“When I was a wee lad I grew up in a stereotypical suburban household with my two older brothers who, along with a father who went to work in senior management, had a tireless mother that stayed at home to look after all of us. As much as a child could think so, I used to think we were financially successful, with a summer holiday each year and my father changing his company car every few. I felt lucky, and I was.
However, the memory of my childhood was not the reality that my mother faced, as she would later confide in me prior to her death. She would admit to me that she would spend the good part of her entire adult life worrying that she and my father were not saving enough for their future, but she would always face the same counter argument that ‘they would always be alright in the end.’ When I now search my memory I also recall this statement being made to my mother, and this on reflection would be my first real experience of money and one’s attitude towards it.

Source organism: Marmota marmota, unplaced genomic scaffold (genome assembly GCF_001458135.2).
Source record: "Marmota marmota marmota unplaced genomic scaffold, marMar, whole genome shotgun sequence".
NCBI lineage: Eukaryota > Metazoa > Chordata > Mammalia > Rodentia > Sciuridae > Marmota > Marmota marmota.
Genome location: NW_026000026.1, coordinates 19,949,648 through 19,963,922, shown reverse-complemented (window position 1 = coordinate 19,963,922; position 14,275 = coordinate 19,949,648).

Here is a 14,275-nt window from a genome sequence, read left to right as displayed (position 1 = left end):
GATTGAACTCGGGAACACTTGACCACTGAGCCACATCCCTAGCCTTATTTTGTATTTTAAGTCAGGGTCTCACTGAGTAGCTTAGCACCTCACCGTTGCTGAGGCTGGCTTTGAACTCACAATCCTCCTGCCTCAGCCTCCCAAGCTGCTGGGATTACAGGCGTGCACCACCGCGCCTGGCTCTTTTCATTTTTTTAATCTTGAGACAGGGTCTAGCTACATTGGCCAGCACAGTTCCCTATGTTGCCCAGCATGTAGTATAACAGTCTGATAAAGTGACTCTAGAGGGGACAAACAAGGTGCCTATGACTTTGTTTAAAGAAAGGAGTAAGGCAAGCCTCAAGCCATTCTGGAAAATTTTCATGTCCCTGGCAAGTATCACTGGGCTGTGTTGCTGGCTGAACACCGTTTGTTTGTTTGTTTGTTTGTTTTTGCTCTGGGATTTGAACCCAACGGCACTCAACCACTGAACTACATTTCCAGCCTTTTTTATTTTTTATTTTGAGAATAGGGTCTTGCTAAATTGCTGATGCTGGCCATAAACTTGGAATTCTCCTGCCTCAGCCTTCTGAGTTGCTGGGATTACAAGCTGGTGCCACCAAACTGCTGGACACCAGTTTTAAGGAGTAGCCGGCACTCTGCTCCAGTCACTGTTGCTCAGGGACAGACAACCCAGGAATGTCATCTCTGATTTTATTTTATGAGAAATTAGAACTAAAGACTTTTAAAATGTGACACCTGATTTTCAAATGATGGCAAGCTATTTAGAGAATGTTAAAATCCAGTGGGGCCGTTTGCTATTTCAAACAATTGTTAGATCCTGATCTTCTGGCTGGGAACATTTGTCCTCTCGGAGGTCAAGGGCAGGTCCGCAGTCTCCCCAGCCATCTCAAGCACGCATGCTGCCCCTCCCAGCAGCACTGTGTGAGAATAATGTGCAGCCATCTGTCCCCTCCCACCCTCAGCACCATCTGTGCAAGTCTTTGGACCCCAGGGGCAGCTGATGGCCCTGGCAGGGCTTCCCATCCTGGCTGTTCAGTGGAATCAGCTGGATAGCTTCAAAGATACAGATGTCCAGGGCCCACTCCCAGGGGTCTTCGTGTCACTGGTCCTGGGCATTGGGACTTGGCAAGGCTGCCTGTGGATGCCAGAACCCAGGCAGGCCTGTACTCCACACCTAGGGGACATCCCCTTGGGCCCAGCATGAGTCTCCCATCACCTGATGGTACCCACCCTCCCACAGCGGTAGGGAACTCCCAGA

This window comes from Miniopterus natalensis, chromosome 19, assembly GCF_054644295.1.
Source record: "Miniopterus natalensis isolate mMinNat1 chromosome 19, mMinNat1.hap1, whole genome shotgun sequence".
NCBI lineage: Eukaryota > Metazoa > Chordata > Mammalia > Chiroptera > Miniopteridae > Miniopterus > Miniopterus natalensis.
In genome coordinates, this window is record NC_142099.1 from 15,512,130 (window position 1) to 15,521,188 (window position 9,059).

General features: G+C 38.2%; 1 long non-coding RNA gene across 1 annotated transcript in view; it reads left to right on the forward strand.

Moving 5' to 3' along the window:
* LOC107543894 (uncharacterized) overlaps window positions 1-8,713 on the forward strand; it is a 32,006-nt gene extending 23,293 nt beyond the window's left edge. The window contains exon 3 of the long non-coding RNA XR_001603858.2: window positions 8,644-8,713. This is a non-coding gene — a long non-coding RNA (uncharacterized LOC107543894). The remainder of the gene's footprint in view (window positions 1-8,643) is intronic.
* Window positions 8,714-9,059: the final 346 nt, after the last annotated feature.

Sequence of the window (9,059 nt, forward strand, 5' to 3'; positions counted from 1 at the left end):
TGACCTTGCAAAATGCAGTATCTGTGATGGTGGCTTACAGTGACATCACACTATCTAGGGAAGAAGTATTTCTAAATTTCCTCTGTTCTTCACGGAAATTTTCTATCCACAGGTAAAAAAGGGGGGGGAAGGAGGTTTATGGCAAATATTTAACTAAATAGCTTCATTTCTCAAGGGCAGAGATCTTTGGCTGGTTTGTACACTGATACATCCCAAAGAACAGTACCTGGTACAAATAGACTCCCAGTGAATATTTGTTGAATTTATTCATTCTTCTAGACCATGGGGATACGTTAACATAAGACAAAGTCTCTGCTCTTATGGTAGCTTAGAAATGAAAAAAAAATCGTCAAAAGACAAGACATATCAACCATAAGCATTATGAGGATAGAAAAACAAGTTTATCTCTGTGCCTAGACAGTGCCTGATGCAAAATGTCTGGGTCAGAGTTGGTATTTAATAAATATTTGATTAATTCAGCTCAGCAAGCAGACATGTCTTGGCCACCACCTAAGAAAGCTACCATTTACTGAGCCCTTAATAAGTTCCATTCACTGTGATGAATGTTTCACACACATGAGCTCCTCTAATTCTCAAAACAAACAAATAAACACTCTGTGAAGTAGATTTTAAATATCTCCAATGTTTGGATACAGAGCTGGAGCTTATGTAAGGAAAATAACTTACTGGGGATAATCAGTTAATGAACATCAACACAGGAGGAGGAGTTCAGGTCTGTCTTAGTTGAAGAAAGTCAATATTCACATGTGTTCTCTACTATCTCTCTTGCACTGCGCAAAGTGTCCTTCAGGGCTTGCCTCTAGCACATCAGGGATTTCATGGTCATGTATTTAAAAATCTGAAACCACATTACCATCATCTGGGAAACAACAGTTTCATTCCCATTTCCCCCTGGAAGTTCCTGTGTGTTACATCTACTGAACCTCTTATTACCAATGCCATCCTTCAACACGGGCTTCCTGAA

The truth was that it was only following my mother’s diagnosis with terminal cancer, and her decision to divorce my father, that she would then gain personal control of her financial position, and, in her words, secure her version of financial independence. She took control of the life transition placed in front of her and the result was that for the last few years of her life she blossomed into the real Maggie Broome nee Longhurst, like a chrysalis turning into a beautiful butterfly; a rebirth.
Witnessing this would have a profound impact on how I viewed money and its true effect on people’s lives.
What’s my why? Ensuring you live a life of greatest potential; a life that was meant to be lived; and a life worth living; sits at the very core of my role as your family’s financial steward. We only have one life; we must live it, and we must live it well. It is for these reasons that I work as a regulated chartered financial planner.”